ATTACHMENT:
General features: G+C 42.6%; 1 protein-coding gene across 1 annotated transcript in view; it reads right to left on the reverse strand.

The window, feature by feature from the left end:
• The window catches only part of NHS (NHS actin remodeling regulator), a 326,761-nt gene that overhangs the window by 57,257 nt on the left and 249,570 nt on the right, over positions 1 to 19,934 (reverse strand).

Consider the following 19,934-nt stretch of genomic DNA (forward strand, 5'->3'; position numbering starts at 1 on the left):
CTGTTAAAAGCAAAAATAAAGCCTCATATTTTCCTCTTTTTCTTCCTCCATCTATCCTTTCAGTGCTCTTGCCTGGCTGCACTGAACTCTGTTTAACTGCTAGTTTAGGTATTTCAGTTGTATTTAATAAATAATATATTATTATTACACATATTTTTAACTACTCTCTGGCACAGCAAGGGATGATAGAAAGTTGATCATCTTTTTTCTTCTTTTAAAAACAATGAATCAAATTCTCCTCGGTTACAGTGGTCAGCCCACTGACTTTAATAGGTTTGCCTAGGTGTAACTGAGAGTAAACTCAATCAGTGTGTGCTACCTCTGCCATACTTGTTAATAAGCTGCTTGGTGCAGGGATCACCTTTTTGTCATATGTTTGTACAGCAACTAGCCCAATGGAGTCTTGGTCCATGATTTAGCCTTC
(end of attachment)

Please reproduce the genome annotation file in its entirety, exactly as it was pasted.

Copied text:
General features: G+C 42.6%; 1 protein-coding gene across 1 annotated transcript in view; it reads right to left on the reverse strand.

The window, feature by feature from the left end:
• The window catches only part of NHS (NHS actin remodeling regulator), a 326,761-nt gene that overhangs the window by 57,257 nt on the left and 249,570 nt on the right, over positions 1 to 19,934 (reverse strand).

Consider the following 19,934-nt stretch of genomic DNA (forward strand, 5'->3'; position numbering starts at 1 on the left):
CTGTTAAAAGCAAAAATAAAGCCTCATATTTTCCTCTTTTTCTTCCTCCATCTATCCTTTCAGTGCTCTTGCCTGGCTGCACTGAACTCTGTTTAACTGCTAGTTTAGGTATTTCAGTTGTATTTAATAAATAATATATTATTATTACACATATTTTTAACTACTCTCTGGCACAGCAAGGGATGATAGAAAGTTGATCATCTTTTTTCTTCTTTTAAAAACAATGAATCAAATTCTCCTCGGTTACAGTGGTCAGCCCACTGACTTTAATAGGTTTGCCTAGGTGTAACTGAGAGTAAACTCAATCAGTGTGTGCTACCTCTGCCATACTTGTTAATAAGCTGCTTGGTGCAGGGATCACCTTTTTGTCATATGTTTGTACAGCAACTAGCCCAATGGAGTCTTGGTCCATGATTTAGCCTTC